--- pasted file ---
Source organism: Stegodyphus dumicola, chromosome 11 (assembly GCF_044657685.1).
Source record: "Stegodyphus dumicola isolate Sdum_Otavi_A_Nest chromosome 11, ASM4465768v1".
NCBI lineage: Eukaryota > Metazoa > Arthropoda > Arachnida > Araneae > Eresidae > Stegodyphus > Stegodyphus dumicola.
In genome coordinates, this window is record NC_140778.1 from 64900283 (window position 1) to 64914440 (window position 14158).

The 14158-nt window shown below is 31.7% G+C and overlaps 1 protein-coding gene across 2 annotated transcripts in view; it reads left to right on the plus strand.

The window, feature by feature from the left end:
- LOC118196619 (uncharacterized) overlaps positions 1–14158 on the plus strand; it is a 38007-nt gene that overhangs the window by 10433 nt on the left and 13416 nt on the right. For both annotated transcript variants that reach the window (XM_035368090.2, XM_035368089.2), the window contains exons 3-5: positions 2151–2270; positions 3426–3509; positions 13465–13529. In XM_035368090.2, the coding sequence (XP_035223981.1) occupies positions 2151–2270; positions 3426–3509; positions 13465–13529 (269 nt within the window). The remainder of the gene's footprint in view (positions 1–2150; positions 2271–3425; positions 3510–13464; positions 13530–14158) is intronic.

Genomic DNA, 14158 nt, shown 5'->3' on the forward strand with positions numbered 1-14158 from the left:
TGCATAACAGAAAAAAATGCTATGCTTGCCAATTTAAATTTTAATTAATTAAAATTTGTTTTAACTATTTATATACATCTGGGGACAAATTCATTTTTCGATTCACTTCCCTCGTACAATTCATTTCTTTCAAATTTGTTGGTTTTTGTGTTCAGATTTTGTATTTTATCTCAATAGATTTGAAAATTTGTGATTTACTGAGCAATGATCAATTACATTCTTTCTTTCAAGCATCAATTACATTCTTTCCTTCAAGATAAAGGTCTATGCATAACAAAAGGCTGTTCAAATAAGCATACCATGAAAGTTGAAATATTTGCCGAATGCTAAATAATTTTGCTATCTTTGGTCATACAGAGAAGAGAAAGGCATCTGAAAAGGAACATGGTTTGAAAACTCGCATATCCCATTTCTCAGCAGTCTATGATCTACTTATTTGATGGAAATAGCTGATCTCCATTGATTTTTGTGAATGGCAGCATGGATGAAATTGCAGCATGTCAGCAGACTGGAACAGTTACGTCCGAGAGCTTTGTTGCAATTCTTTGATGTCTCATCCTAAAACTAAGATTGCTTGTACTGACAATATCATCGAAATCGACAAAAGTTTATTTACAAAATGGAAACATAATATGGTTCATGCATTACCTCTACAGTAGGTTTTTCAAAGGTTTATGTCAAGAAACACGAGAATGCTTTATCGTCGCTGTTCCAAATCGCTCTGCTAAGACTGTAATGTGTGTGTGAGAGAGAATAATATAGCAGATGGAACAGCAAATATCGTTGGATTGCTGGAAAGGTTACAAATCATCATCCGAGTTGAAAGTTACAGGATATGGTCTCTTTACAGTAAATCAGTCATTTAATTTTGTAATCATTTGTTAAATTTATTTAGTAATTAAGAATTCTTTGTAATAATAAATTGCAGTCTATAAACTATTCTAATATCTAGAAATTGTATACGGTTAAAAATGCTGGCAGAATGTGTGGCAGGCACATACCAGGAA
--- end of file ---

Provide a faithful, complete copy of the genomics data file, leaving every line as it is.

Source organism: Stegodyphus dumicola, chromosome 11 (assembly GCF_044657685.1).
Source record: "Stegodyphus dumicola isolate Sdum_Otavi_A_Nest chromosome 11, ASM4465768v1".
NCBI lineage: Eukaryota > Metazoa > Arthropoda > Arachnida > Araneae > Eresidae > Stegodyphus > Stegodyphus dumicola.
In genome coordinates, this window is record NC_140778.1 from 64900283 (window position 1) to 64914440 (window position 14158).

The 14158-nt window shown below is 31.7% G+C and overlaps 1 protein-coding gene across 2 annotated transcripts in view; it reads left to right on the plus strand.

The window, feature by feature from the left end:
- LOC118196619 (uncharacterized) overlaps positions 1–14158 on the plus strand; it is a 38007-nt gene that overhangs the window by 10433 nt on the left and 13416 nt on the right. For both annotated transcript variants that reach the window (XM_035368090.2, XM_035368089.2), the window contains exons 3-5: positions 2151–2270; positions 3426–3509; positions 13465–13529. In XM_035368090.2, the coding sequence (XP_035223981.1) occupies positions 2151–2270; positions 3426–3509; positions 13465–13529 (269 nt within the window). The remainder of the gene's footprint in view (positions 1–2150; positions 2271–3425; positions 3510–13464; positions 13530–14158) is intronic.

Genomic DNA, 14158 nt, shown 5'->3' on the forward strand with positions numbered 1-14158 from the left:
TGCATAACAGAAAAAAATGCTATGCTTGCCAATTTAAATTTTAATTAATTAAAATTTGTTTTAACTATTTATATACATCTGGGGACAAATTCATTTTTCGATTCACTTCCCTCGTACAATTCATTTCTTTCAAATTTGTTGGTTTTTGTGTTCAGATTTTGTATTTTATCTCAATAGATTTGAAAATTTGTGATTTACTGAGCAATGATCAATTACATTCTTTCTTTCAAGCATCAATTACATTCTTTCCTTCAAGATAAAGGTCTATGCATAACAAAAGGCTGTTCAAATAAGCATACCATGAAAGTTGAAATATTTGCCGAATGCTAAATAATTTTGCTATCTTTGGTCATACAGAGAAGAGAAAGGCATCTGAAAAGGAACATGGTTTGAAAACTCGCATATCCCATTTCTCAGCAGTCTATGATCTACTTATTTGATGGAAATAGCTGATCTCCATTGATTTTTGTGAATGGCAGCATGGATGAAATTGCAGCATGTCAGCAGACTGGAACAGTTACGTCCGAGAGCTTTGTTGCAATTCTTTGATGTCTCATCCTAAAACTAAGATTGCTTGTACTGACAATATCATCGAAATCGACAAAAGTTTATTTACAAAATGGAAACATAATATGGTTCATGCATTACCTCTACAGTAGGTTTTTCAAAGGTTTATGTCAAGAAACACGAGAATGCTTTATCGTCGCTGTTCCAAATCGCTCTGCTAAGACTGTAATGTGTGTGTGAGAGAGAATAATATAGCAGATGGAACAGCAAATATCGTTGGATTGCTGGAAAGGTTACAAATCATCATCCGAGTTGAAAGTTACAGGATATGGTCTCTTTACAGTAAATCAGTCATTTAATTTTGTAATCATTTGTTAAATTTATTTAGTAATTAAGAATTCTTTGTAATAATAAATTGCAGTCTATAAACTATTCTAATATCTAGAAATTGTATACGGTTAAAAATGCTGGCAGAATGTGTGGCAGGCACATACCAGGAA